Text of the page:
On being present in the moment.
I was in elementary school when I asked my mother what her favorite day of the week was. I remember she was driving me to school. I don’t know why I asked her this; I don’t know why I did a lot of things when I was younger.
She told me her favorite day was Saturday, because it meant that she was off from work and could relax, but that she still had one more day to enjoy when it was over. She then asked me what my favorite day of the week was.
I told her it was Friday, because even though I had school and tests and homework, I looked forward to having the two following days off.
That was when I realized I lived for the future.
I’ve always looked forward to things. The anticipation of a vacation could sometimes be a bigger thrill for me than actually leaving that day for the vacation itself. I couldn’t wait till I was in high school so my life could begin. Once in high school, I couldn’t wait for college for my life to really begin. Once in college, I couldn’t wait till I graduated and actually started to work in a funeral home. The future was always better than the present. The future held so many opportunities.
It took working in a funeral home for me to understand that I was mentally living my life the wrong way. One funeral in particular when I was new to the industry shook me. A girl two years older than me had died from cancer. I had to handle her arrangements. Looking down upon her face was like looking at myself. It could have so easily been me on that embalming table. Her tomorrow’s were over. Her future cut short.
Death doesn’t care how old you are. What kind of family or background you come from. What your future plans are. When death comes for you, there are no compromises.
“The truth is you don’t know what is going to happen tomorrow. Life is a crazy ride, and nothing is guaranteed.” – Eminem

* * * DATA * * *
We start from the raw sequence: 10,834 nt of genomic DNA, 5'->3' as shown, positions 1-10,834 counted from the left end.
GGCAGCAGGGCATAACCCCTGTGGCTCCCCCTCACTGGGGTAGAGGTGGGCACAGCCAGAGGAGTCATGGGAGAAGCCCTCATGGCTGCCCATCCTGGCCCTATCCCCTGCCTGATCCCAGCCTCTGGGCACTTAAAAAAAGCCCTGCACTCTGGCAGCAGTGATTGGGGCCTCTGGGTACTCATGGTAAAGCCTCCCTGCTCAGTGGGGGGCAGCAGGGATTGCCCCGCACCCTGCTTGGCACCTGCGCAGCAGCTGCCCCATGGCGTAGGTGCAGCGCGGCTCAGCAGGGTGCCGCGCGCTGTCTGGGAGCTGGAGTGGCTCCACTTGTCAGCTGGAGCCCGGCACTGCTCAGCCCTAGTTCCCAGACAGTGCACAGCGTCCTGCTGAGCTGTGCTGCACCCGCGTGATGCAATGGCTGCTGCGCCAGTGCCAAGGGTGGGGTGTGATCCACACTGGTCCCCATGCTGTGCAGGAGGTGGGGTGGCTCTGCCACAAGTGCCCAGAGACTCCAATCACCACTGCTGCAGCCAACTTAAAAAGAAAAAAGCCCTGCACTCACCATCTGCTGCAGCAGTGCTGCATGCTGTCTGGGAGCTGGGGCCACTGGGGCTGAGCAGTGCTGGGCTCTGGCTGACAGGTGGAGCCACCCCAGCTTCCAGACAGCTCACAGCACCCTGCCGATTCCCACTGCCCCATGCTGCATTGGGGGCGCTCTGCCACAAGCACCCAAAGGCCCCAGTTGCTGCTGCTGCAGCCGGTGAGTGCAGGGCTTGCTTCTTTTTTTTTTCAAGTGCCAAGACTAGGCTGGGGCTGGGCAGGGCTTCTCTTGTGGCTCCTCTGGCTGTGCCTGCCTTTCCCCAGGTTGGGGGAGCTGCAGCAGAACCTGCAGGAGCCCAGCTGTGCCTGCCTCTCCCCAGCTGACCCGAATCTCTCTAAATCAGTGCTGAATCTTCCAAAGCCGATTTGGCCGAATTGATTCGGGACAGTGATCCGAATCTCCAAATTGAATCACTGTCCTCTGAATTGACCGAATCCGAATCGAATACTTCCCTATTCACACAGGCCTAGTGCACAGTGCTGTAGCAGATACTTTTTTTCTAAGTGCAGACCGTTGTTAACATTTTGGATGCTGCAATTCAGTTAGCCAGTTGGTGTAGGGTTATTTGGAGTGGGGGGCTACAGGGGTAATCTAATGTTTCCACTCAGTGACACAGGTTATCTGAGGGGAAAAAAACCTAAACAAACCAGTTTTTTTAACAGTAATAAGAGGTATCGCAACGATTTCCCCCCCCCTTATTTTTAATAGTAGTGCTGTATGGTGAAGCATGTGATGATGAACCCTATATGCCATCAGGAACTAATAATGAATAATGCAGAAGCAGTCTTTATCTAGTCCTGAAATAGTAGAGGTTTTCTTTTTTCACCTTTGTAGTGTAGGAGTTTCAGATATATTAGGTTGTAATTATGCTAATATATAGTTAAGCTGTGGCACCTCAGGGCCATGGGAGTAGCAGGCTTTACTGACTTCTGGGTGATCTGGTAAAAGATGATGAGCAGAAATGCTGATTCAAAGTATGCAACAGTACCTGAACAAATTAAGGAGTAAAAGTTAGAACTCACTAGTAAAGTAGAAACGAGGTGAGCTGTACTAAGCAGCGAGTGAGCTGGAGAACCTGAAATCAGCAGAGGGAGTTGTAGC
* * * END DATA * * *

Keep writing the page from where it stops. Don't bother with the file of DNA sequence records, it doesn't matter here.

Is it weird that a funeral blog just quoted Eminem? Maybe. But is what he said true? You bet. Honestly, it’s still a struggle for me to appreciate the time I have, right now. It’s something that I have to work at constantly. It’s so easy for me to slip into my natural thoughts of “tomorrow will be better”. Don’t get me wrong, I want to plan for the future. I just don’t want to always live for tomorrow. I want to appreciate how the flowers look outside my window right now. I want to feel the warmth of my dog as he lies near my legs and be content. I want this moment to be enough if this moment is all I have. I want all of my family and friends to know that I love them, and if tomorrow starts without me, I want them to know these things today.
“You must live in the present, launch yourself on every wave, find your eternity in each moment. Fools stand on their island of opportunities and look toward another land. There is no other land; there is no other life but this.” – Henry David Thoreau
Friday and Saturday are both great days. And contrary to popular belief, so are Mondays. Breath. Take a sip of your coffee. No matter what is happening right now, the fact that we are here to experience it means we are a lot more blessed than others. I mean, it’s called the present for a reason, right?